Fin whale

Balaenoptera physalus

Linnaeus, 1758 Observed by Espaço Talassa

Newborn fin whales are 6.5m long and weigh about 2500kg. The maximum measurements for this species is about 25m in the Northern Hemisphere and 27m in the Southern Hemisphere, with males slightly shorter (less 2m) than females. Their weight can be close to 150tonnes. There are 260-480 baleen plates on each side of the mouth. The baleen are dark grey to black in colour, except in the front third of the right side which are yellow or cream-coloured, approximately 0.9m long. The life span is, at least, 80years.
Fin whales are the second largest animal ever known; their bodies are dark grey above and white below, although most individuals have a lighter blaze on the right side, expanding to the back. The flukes are bordered with grey underneath. The characteristic asymmetrical colouration of the lower jaw – black on the left, white on the right – is present in only one other species, the Omura’s whale (Balaenoptera omurai). From above, the head is V-shaped. The ventral pleats extend at least to the umbilicus and number 50 to 100. The dorsal fin is large and set far back on the body, rarely seen at the same time as the blowholes when the whale surfaces. The fin whale’s blow is tall and columnar, often reaching 8m in height.
Fin whales feed on krill and various small schooling fish. They feed by lunging into prey schools. Some of these lunges may involve bursts of speed of up to 25 knots (~40km/h). It is extremely rare that they raise their flukes during a dive. Short dives are usually more common, varying between 8-15min. Like other mysticetes, fin whales are usually found travelling alone, or in small groups, although large unassociated aggregations have been reported on feeding grounds. Calving takes place in winter, probably in tropical and subtropical water after a gestation period of about 11-12months. Hybrids between blue (Balaenoptera musculus) and fin whales have been described. They usually migrate in spring and autumn, altering between nursing grounds in the winter and foraging grounds in the summer. Usually these foraging grounds are in cold, polar and temperate waters.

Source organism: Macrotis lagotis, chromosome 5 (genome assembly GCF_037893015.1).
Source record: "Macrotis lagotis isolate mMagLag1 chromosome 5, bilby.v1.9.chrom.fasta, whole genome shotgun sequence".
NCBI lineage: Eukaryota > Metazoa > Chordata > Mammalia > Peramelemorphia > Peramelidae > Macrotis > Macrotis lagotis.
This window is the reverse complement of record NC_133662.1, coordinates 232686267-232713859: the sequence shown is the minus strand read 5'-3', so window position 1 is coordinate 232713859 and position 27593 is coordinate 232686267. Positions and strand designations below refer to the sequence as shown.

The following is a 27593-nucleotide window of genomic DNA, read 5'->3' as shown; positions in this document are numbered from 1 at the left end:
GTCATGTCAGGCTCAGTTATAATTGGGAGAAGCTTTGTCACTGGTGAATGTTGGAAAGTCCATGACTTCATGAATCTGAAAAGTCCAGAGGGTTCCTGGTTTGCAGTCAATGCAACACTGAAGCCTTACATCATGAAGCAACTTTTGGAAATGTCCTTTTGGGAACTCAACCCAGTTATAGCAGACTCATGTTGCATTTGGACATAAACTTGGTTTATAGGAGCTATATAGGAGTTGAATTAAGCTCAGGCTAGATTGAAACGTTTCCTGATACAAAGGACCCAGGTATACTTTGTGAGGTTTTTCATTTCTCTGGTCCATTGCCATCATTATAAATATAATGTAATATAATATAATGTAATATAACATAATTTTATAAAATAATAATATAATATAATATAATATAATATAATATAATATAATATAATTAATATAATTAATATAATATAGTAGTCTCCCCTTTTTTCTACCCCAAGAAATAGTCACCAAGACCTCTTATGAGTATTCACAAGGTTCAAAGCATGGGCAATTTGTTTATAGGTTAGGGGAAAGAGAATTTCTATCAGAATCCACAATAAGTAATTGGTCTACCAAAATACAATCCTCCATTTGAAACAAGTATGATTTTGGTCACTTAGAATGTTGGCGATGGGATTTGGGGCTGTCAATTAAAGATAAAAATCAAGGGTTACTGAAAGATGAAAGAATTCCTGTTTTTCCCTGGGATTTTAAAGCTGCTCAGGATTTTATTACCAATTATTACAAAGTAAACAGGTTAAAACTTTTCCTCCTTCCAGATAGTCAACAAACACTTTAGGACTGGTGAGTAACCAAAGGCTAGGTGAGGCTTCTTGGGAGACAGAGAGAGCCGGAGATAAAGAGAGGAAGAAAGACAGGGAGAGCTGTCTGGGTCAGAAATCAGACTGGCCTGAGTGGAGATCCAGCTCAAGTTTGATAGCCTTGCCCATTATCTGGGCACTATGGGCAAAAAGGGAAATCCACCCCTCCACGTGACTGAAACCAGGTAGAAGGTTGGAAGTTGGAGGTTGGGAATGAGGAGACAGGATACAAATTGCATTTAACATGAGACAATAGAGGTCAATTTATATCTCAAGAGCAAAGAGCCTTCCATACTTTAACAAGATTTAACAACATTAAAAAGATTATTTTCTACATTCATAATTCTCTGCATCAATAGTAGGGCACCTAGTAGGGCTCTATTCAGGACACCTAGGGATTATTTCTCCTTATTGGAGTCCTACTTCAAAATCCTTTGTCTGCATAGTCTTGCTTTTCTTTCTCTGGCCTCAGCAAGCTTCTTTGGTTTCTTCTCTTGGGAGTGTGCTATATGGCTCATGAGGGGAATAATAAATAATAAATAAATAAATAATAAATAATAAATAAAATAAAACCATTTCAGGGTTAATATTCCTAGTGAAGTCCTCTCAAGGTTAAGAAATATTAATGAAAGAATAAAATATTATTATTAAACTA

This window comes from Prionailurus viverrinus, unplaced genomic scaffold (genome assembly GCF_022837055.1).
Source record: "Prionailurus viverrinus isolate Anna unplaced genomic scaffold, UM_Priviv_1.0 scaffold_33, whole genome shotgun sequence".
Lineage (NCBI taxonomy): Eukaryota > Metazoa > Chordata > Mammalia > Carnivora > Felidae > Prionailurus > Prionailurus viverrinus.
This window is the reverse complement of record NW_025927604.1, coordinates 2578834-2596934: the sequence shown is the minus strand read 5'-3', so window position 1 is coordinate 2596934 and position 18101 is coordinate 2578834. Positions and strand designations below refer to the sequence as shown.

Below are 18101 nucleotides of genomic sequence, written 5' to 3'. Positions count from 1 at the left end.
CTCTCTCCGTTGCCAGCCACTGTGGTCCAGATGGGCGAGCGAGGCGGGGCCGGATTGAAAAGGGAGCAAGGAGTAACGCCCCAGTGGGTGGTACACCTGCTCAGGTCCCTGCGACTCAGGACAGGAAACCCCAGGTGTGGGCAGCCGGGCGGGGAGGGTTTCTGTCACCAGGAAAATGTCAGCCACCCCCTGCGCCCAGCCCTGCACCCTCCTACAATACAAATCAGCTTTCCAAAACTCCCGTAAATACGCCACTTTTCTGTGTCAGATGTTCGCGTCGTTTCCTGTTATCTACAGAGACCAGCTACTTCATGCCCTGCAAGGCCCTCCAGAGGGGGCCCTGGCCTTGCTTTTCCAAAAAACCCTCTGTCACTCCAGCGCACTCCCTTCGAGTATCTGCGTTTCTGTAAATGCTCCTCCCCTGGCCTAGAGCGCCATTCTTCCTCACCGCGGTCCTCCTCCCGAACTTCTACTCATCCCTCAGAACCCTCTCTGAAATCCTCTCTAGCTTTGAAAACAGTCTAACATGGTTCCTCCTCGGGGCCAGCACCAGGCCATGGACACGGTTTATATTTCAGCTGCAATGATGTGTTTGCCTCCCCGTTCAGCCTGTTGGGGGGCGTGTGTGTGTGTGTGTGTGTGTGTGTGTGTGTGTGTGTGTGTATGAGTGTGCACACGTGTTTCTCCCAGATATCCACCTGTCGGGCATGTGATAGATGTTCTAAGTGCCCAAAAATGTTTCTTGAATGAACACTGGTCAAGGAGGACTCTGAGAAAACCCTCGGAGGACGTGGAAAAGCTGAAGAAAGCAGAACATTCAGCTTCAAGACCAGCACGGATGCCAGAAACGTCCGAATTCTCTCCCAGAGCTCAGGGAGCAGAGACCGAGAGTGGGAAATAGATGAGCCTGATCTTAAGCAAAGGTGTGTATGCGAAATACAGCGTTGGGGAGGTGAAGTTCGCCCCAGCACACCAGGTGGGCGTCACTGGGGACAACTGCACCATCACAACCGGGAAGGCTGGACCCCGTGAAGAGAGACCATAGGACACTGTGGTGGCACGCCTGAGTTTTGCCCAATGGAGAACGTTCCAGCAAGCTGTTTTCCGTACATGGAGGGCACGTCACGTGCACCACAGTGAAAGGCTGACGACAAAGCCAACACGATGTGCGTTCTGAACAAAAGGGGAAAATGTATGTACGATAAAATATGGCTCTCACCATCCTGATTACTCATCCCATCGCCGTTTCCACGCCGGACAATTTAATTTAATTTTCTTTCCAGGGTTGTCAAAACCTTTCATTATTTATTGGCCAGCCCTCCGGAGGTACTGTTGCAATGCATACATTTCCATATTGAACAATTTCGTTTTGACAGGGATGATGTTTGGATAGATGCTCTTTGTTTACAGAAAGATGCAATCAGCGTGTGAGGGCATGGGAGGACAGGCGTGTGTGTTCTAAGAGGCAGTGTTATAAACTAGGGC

Fin whales are a cosmopolitan species occurring in all oceans and inhabiting coastal and oceanic waters. They also occur in the Mediterranean Sea. Due to their size and distribution, they could be confused with blue whales, however with good light conditions it is possible to see that blue whales have lighter bodies and tiny dorsal fins, a feature we use to distinguish between the two species in poor light conditions or at a distance. They could also be confused with Sei whales (Balaenoptera borealis), however, due to the position of the dorsal fin set anteriorly for the Sei whales, it is usually possible to spot the blow and dorsal fin simultaneously at the surface.
This is a seasonally frequent sighted species in the Azores. Until recently this species was sighted in 7% of our trips at sea. However, since 2014 there has been a significant increase in the sightings of these animals raising it to 35% since that year. This could be due to an increase in the number of individuals in the North Atlantic, but also due to the change in their migration routes, passing closer to shore in the south of Pico. The sightings begin in March and usually go until July, however the majority of the sightings occur in April and May. In recent years there are sporadic sightings throughout the entire season. We usually encounter them either feeding (more erratic in their surface patterns and submerging longer) or resting (usually travelling slowly close to the surface and often showing curiosity towards boats).
PT: Baleia comum / AZORES: Finbeque
ENG: Fin whale
FR: Rorqual commun
DE: Finnwal
IT: Balenottera comune
ESP: Rorcual común
NL: Gewone vinvis